There was no other way to describe it. Umbrella-clad tables filled the small plaza while little kids dodged waiters balancing food and beer. Tarifa’s full of them: Plaza San Francisco, Plaza del Angel, Plaza La Paz, each no larger than a front lawn in the suburbs, surrounded by wooden shutters and chalky white concrete with a narrow alley or two leading into another, the living rooms of the medina. The other old women nursed their cañas and copas around a table, gossiping silently. A few tourists passed by her, noses in maps, guidebooks, and in the air while gawking at the strange beauty of Tarifa’s architecture: a minimalist pueblo blanco, the buildings never rise any higher than two stories, but the intimacy of such small streets and spaces creates the illusion of something much higher. None of them noticed the woman in the rain boots sitting on the pot of wilting plants.
Notes on an Old Woman Hiding in Plain Sight
She held her hand to her head, as if to activate some sort of higher thought process by the mere gesture of contemplation. Looking outward, she must have seen the couple, kissing wildly across their table; the man hanging clothes from his window, overlooking it all, sighing; a chubby kid’s sudden realization–if momentary–of being left out of the game.
Behind her stood a large wooden door, painted robin’s egg blue like those in Chefchaouen just across the Strait of Gibraltar to the south. Tarifa’s the closest point in Spain to Morocco–just 19 miles from coast to coast. Dozens pass through daily to take the ferry out of town to Tangier, where the passport stamp of Africa awaits. They return as they came, and take the bus out of Tarifa the back way, they never even notice the old city.
There didn’t seem to be anything behind the door. The only thing you’d notice about it was the number “6” plastered to the right, but who knows when that might have been put there. As I passed by, I saw her, but didn’t think of her; instead I wondered about the person who might be behind the door, about to open it and find a woman resting on her landscaping. Or of the visitor, about to knock, would they ask her to move?
I’d seen plenty of old folks lingering around town before. They’re everywhere in Spain: holding down benches, grazing through mercados, surveying streets from a sidewalk terrace. Lineups of old men in flatcaps with their weight on the top of their cane; benchfuls of women watching youth pass them by in a plaza; the elders of Spain are anything but reclusive, and rarely seeking solitude.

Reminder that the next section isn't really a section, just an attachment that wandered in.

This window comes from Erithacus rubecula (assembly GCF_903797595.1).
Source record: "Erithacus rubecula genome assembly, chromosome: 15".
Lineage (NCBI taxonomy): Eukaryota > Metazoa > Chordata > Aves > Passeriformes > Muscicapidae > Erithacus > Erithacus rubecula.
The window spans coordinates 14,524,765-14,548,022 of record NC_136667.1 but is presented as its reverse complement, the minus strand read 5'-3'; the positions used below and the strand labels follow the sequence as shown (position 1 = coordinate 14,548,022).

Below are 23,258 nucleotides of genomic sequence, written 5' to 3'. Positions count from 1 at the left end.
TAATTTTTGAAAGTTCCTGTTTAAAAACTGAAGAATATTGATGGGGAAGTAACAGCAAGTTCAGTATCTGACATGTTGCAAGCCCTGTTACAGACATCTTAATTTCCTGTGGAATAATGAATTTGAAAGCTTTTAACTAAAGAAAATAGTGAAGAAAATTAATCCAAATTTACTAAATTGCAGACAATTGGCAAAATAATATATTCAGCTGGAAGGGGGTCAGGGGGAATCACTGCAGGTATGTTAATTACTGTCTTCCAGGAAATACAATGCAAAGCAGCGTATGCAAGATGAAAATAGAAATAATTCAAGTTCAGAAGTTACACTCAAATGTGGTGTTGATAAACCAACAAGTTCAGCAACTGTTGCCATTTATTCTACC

It must be hard getting old in Tarifa, I thought. The town itself is about 700 years young, the last stop on the Costa de la Luz and the upper lip of the mouth of the Mediterranean. With steady winds blowing over 30mph every day, it’s one of the world’s greatest kitesurfing destinations, made evident by the long strip of surf shops that line the only road out of town. Blonde-haired Germans come and go with the sun, and RVs full of kitesurfers make their own town down the shore, a portrait of youth floating in an ancient landscape.
I thought about what my friend, a bodyboarder from Morcco, told me about Tarifa. El viento te vuelve loco, he said, The wind makes you crazy. I didn’t get it at first. Then, around my fifth or sixth time back in the town, trudging through an invisible gale-force gauntlet, it made sense. Googling it made it clearer.
I made a lap around the plaza as I withdrew my camera. I’d developed quite a skill for shooting from the hip, hidden shots of locals candidly acting out their roles, filling my memories as I wanted them to. As I started coming closer to her again, I felt the camera slip from my grasp, pulling the wrist stap taut. I instinctively looked down, flustered. I was right in front of her. Since my cover was blown, I squared up, looked right at her (through the viewfinder), and took the picture. I turned and walked, and never saw her again until that night when browsing through the day’s photos.
There she was, quilted jacket, sunglasses, curly hair, behind the bushes, looking out. She probably saw the camera, the backpack, my friends lingering around deciding where to take tapas. But whatever she saw, it wasn’t me. I had spotted her, but she hadn’t moved, never looked away, and for all I know, she is still there, hiding amongst the flora and fauna of Tarifa.